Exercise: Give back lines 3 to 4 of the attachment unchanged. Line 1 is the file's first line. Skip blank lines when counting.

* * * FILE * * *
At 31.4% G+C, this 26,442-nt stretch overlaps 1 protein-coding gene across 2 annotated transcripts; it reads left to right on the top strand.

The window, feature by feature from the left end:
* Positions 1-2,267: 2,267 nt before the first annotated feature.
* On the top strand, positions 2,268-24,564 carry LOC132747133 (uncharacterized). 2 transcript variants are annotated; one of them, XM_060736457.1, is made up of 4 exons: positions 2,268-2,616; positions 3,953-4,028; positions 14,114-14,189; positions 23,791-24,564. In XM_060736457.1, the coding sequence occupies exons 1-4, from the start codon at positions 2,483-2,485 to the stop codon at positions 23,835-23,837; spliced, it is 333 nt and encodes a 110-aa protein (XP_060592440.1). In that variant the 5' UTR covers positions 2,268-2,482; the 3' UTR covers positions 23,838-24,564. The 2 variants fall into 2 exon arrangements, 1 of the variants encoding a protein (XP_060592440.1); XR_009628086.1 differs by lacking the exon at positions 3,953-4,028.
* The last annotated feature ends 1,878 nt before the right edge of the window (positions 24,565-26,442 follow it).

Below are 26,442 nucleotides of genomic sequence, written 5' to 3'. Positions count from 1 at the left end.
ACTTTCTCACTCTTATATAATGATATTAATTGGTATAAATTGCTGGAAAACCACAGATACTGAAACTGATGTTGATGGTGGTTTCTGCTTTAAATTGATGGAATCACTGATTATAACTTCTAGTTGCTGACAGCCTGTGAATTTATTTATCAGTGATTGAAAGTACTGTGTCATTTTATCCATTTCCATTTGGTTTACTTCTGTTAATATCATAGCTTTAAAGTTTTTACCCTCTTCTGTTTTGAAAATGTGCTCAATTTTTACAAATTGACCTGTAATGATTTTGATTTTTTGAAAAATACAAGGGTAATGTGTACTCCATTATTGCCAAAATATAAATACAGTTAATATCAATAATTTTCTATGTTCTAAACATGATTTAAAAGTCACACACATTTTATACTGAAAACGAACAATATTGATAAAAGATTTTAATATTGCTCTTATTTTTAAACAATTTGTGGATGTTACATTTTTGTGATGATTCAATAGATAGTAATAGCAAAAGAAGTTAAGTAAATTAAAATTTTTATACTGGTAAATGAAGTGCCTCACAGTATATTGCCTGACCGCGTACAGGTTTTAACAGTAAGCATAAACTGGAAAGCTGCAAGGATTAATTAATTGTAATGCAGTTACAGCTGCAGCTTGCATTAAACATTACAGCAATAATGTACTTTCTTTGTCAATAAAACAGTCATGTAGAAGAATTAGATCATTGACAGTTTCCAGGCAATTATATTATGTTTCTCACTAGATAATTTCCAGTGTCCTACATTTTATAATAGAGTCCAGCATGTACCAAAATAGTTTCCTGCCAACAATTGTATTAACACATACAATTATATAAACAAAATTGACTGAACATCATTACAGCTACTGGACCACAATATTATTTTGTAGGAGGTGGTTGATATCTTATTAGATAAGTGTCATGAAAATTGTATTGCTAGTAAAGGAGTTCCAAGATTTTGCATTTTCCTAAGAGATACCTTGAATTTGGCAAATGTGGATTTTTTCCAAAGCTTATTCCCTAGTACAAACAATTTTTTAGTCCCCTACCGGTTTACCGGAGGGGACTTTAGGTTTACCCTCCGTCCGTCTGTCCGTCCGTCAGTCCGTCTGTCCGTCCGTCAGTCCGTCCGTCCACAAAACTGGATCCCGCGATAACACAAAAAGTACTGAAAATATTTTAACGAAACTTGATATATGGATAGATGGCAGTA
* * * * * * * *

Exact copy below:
* Positions 1-2,267: 2,267 nt before the first annotated feature.
* On the top strand, positions 2,268-24,564 carry LOC132747133 (uncharacterized). 2 transcript variants are annotated; one of them, XM_060736457.1, is made up of 4 exons: positions 2,268-2,616; positions 3,953-4,028; positions 14,114-14,189; positions 23,791-24,564. In XM_060736457.1, the coding sequence occupies exons 1-4, from the start codon at positions 2,483-2,485 to the stop codon at positions 23,835-23,837; spliced, it is 333 nt and encodes a 110-aa protein (XP_060592440.1). In that variant the 5' UTR covers positions 2,268-2,482; the 3' UTR covers positions 23,838-24,564. The 2 variants fall into 2 exon arrangements, 1 of the variants encoding a protein (XP_060592440.1); XR_009628086.1 differs by lacking the exon at positions 3,953-4,028.